United Kingdom[edit]

Planning permission was granted in 1971 for Occidental Petroleum to develop a site on Canvey Island Essex for the construction of a conventional distillation oil refinery (Occidental Refineries Ltd.). Access roads, some of the tank farm, a 1.5 km jetty on the River Thames and a 450-foot (140 m) concrete chimney were built. Early in 1975 Occidental stopped work following economic studies which showed the refinery, in the context of the OPEC price rises, was unlikely to be profitable. In 1980 Occidental noted that a 60,000 barrel per day residue upgrading refinery would be viable.[42] However, no further work on the site was undertaken, and the site remained derelict, the tanks and the chimney were subsequently demolished. Only some concrete foundations and the river jetty remain extant.[43][44]

Current operations[edit]

Oil and gas[edit]

Occidental's oil and gas operations are concentrated in three geographic areas: the United States, Latin America, and the Middle East.[4]

As of December 31, 2016, Occidental had 2.406 billion barrels of oil equivalent (1.472×1010 GJ) of oil equivalent net proved reserves, of which 56% was petroleum, 17% was natural gas liquids, and 27% was natural gas.[3]

In 2016, the company had production of 630 thousand barrels of oil equivalent (3,900,000 GJ) per day.[3]

United States[edit]

In 2016, Occidental's United States operations produced 302 thousand barrels of oil equivalent (1,850,000 GJ) per day, representing 48% of the company's worldwide production.[3] This includes approximately 269 thousand barrels of oil equivalent (1,650,000 GJ) barrels of oil equivalent per day in the Permian Basin, where Occidental is the largest operator and oil producer, and 33 thousand barrels of oil equivalent (200,000 GJ) per day of production in its mid-continent operations in Colorado and South Texas.[3] The 269,000 barrels of oil equivalent per day in the Permian Basin includes 124,000 barrels of oil equivalent per day from "unconventional" resources through Permian Resources and 145,000 barrels of oil equivalent per day using a technique called enhanced oil recovery (EOR).[3] EOR technology used in the Permian includes water flooding and carbon dioxide flooding, whereby carbon dioxide is injected into underground formations to extract the oil and gas.[3]

Middle East[edit]

Occidental's oil and gas operations in the Middle East are in Oman, Qatar, and the United Arab Emirates. The region produced 294 thousand barrels of oil equivalent (1,800,000 GJ) per day, representing approximately 46% of 2016 total worldwide production.[3][45] The region also held 28% of the company's proved reserves in 2016.[3]

Occidental is the largest independent oil producer in Oman.[46] In Qatar, Occidental is the second-largest oil producer offshore[47] and is a partial owner in the Dolphin natural gas project, which delivers gas to Oman and the United Arab Emirates.[47] In early 2011, Occidental partnered with Abu Dhabi's state oil company in developing the Shah Field, one of the largest natural gas fields in the Middle East,[48] through a joint venture known as Al Hosn Gas. Al Hosn Gas became operational in 2015.[49]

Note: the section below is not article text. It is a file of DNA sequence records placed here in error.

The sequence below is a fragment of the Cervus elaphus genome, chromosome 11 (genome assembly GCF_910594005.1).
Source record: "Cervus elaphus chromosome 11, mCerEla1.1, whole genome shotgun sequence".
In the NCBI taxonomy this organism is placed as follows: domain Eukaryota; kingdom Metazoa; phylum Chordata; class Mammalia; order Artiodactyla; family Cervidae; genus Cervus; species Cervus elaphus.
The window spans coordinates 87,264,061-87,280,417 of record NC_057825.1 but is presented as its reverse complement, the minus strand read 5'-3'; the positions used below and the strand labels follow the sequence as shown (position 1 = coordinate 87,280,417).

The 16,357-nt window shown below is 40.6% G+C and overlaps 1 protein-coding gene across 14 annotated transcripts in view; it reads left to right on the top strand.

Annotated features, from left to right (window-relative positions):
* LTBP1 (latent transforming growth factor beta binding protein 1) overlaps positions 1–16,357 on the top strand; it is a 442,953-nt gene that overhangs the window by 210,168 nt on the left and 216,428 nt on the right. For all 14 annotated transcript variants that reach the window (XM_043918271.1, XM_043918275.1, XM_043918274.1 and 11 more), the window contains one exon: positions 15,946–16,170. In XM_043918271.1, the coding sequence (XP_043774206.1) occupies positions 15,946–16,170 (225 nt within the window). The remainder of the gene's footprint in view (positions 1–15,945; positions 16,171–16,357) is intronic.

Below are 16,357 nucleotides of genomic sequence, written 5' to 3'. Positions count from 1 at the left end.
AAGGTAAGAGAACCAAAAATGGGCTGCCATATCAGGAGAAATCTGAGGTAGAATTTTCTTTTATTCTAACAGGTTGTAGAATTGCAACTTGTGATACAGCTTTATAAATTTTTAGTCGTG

Latin America[edit]

In Latin America, which accounted for 5% of total production in 2016, Occidental operates in Bolivia and Colombia.[3][50][51] Occidental's share of production from its Latin America assets was approximately 34 thousand barrels of oil equivalent (210,000 GJ) per day in 2016, which included 33 thousand barrels of oil equivalent (200,000 GJ) per day from Colombia.[3]

In Colombia, Occidental and Ecopetrol, the state-owned oil company, discovered the giant Caño Limón oilfield in 1983. It proved to be the largest discovery in Colombia's oil history and helped return the country to oil-exporter status.[52]

Chemical[edit]

Occidental Chemical Corporation (OxyChem), a wholly owned subsidiary of Occidental Petroleum, based in Dallas, is a leading chemical manufacturer.[53] Among its interests are basic chemicals, vinyls and performance chemical products.[3] Oxy's wholly owned chemical subsidiaries include Occidental Chemical Corporation (OxyChem), OxyVinyls, and INDSPEC Chemical Corporation.[54] OxyChem manufactures polyvinyl chloride (PVC) resins, chlorine and caustic soda used in plastics, pharmaceuticals and water treatment chemicals. Other products manufactured by the company include caustic potash, chlorinated organics, sodium silicates, chlorinated isocyanurates and calcium chloride. OxyChem has manufacturing facilities in the United States, Canada and Chile.[54]